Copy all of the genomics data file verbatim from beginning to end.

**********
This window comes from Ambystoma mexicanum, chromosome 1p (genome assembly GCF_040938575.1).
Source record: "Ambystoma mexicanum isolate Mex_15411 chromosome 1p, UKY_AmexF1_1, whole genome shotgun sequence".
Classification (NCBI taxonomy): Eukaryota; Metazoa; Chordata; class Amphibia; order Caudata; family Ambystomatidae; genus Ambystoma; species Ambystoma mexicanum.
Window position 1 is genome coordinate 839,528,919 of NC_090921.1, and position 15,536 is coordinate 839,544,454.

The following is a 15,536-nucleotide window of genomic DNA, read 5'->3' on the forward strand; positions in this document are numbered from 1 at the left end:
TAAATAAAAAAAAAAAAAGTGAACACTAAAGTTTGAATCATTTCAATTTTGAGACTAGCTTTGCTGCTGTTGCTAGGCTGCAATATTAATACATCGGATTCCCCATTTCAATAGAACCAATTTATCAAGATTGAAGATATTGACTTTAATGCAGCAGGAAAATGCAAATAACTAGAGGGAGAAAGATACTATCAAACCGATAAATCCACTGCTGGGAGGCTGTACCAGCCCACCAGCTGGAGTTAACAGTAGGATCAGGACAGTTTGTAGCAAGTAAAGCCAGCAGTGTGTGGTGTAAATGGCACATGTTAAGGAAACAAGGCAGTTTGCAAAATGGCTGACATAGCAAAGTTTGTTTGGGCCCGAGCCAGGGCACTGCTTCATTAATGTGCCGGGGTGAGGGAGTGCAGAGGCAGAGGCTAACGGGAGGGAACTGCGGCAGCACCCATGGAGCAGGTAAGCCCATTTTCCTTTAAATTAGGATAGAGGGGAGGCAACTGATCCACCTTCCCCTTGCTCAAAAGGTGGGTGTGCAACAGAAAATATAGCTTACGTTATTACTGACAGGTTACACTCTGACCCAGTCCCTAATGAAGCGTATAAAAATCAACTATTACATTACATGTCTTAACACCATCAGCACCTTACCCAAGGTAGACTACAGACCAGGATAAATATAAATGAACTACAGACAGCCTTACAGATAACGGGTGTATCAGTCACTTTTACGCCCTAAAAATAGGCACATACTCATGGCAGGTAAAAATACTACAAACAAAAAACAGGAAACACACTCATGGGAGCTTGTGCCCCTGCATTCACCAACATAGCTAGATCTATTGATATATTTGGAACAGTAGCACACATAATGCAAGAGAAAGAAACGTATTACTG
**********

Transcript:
This window comes from Ambystoma mexicanum, chromosome 1p (genome assembly GCF_040938575.1).
Source record: "Ambystoma mexicanum isolate Mex_15411 chromosome 1p, UKY_AmexF1_1, whole genome shotgun sequence".
Classification (NCBI taxonomy): Eukaryota; Metazoa; Chordata; class Amphibia; order Caudata; family Ambystomatidae; genus Ambystoma; species Ambystoma mexicanum.
Window position 1 is genome coordinate 839,528,919 of NC_090921.1, and position 15,536 is coordinate 839,544,454.

The following is a 15,536-nucleotide window of genomic DNA, read 5'->3' on the forward strand; positions in this document are numbered from 1 at the left end:
TAAATAAAAAAAAAAAAAGTGAACACTAAAGTTTGAATCATTTCAATTTTGAGACTAGCTTTGCTGCTGTTGCTAGGCTGCAATATTAATACATCGGATTCCCCATTTCAATAGAACCAATTTATCAAGATTGAAGATATTGACTTTAATGCAGCAGGAAAATGCAAATAACTAGAGGGAGAAAGATACTATCAAACCGATAAATCCACTGCTGGGAGGCTGTACCAGCCCACCAGCTGGAGTTAACAGTAGGATCAGGACAGTTTGTAGCAAGTAAAGCCAGCAGTGTGTGGTGTAAATGGCACATGTTAAGGAAACAAGGCAGTTTGCAAAATGGCTGACATAGCAAAGTTTGTTTGGGCCCGAGCCAGGGCACTGCTTCATTAATGTGCCGGGGTGAGGGAGTGCAGAGGCAGAGGCTAACGGGAGGGAACTGCGGCAGCACCCATGGAGCAGGTAAGCCCATTTTCCTTTAAATTAGGATAGAGGGGAGGCAACTGATCCACCTTCCCCTTGCTCAAAAGGTGGGTGTGCAACAGAAAATATAGCTTACGTTATTACTGACAGGTTACACTCTGACCCAGTCCCTAATGAAGCGTATAAAAATCAACTATTACATTACATGTCTTAACACCATCAGCACCTTACCCAAGGTAGACTACAGACCAGGATAAATATAAATGAACTACAGACAGCCTTACAGATAACGGGTGTATCAGTCACTTTTACGCCCTAAAAATAGGCACATACTCATGGCAGGTAAAAATACTACAAACAAAAAACAGGAAACACACTCATGGGAGCTTGTGCCCCTGCATTCACCAACATAGCTAGATCTATTGATATATTTGGAACAGTAGCACACATAATGCAAGAGAAAGAAACGTATTACTG